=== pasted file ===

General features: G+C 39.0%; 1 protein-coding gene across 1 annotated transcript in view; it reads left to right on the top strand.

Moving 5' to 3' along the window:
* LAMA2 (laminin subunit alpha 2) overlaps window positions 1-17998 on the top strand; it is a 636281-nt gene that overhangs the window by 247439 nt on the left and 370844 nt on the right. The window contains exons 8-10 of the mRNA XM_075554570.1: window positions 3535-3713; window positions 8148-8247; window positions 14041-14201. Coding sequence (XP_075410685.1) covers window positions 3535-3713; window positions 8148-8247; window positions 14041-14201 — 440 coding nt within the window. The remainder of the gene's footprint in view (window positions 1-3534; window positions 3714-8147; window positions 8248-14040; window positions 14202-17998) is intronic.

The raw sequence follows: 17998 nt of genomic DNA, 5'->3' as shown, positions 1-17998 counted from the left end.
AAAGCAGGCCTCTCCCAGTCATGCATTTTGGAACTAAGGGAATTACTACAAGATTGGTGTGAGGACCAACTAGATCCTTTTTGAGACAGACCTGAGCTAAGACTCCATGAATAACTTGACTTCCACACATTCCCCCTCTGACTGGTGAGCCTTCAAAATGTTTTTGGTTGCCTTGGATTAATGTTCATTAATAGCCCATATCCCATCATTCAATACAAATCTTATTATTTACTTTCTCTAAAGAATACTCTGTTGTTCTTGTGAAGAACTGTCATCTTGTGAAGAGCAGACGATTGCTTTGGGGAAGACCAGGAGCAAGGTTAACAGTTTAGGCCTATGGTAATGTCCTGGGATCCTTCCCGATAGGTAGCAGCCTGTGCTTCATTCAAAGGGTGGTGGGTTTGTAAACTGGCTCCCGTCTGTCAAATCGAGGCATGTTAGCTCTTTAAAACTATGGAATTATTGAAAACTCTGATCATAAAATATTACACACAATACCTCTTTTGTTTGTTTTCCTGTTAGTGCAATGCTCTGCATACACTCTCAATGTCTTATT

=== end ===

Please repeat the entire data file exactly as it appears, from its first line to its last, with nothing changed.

General features: G+C 39.0%; 1 protein-coding gene across 1 annotated transcript in view; it reads left to right on the top strand.

Moving 5' to 3' along the window:
* LAMA2 (laminin subunit alpha 2) overlaps window positions 1-17998 on the top strand; it is a 636281-nt gene that overhangs the window by 247439 nt on the left and 370844 nt on the right. The window contains exons 8-10 of the mRNA XM_075554570.1: window positions 3535-3713; window positions 8148-8247; window positions 14041-14201. Coding sequence (XP_075410685.1) covers window positions 3535-3713; window positions 8148-8247; window positions 14041-14201 — 440 coding nt within the window. The remainder of the gene's footprint in view (window positions 1-3534; window positions 3714-8147; window positions 8248-14040; window positions 14202-17998) is intronic.

The raw sequence follows: 17998 nt of genomic DNA, 5'->3' as shown, positions 1-17998 counted from the left end.
AAAGCAGGCCTCTCCCAGTCATGCATTTTGGAACTAAGGGAATTACTACAAGATTGGTGTGAGGACCAACTAGATCCTTTTTGAGACAGACCTGAGCTAAGACTCCATGAATAACTTGACTTCCACACATTCCCCCTCTGACTGGTGAGCCTTCAAAATGTTTTTGGTTGCCTTGGATTAATGTTCATTAATAGCCCATATCCCATCATTCAATACAAATCTTATTATTTACTTTCTCTAAAGAATACTCTGTTGTTCTTGTGAAGAACTGTCATCTTGTGAAGAGCAGACGATTGCTTTGGGGAAGACCAGGAGCAAGGTTAACAGTTTAGGCCTATGGTAATGTCCTGGGATCCTTCCCGATAGGTAGCAGCCTGTGCTTCATTCAAAGGGTGGTGGGTTTGTAAACTGGCTCCCGTCTGTCAAATCGAGGCATGTTAGCTCTTTAAAACTATGGAATTATTGAAAACTCTGATCATAAAATATTACACACAATACCTCTTTTGTTTGTTTTCCTGTTAGTGCAATGCTCTGCATACACTCTCAATGTCTTATT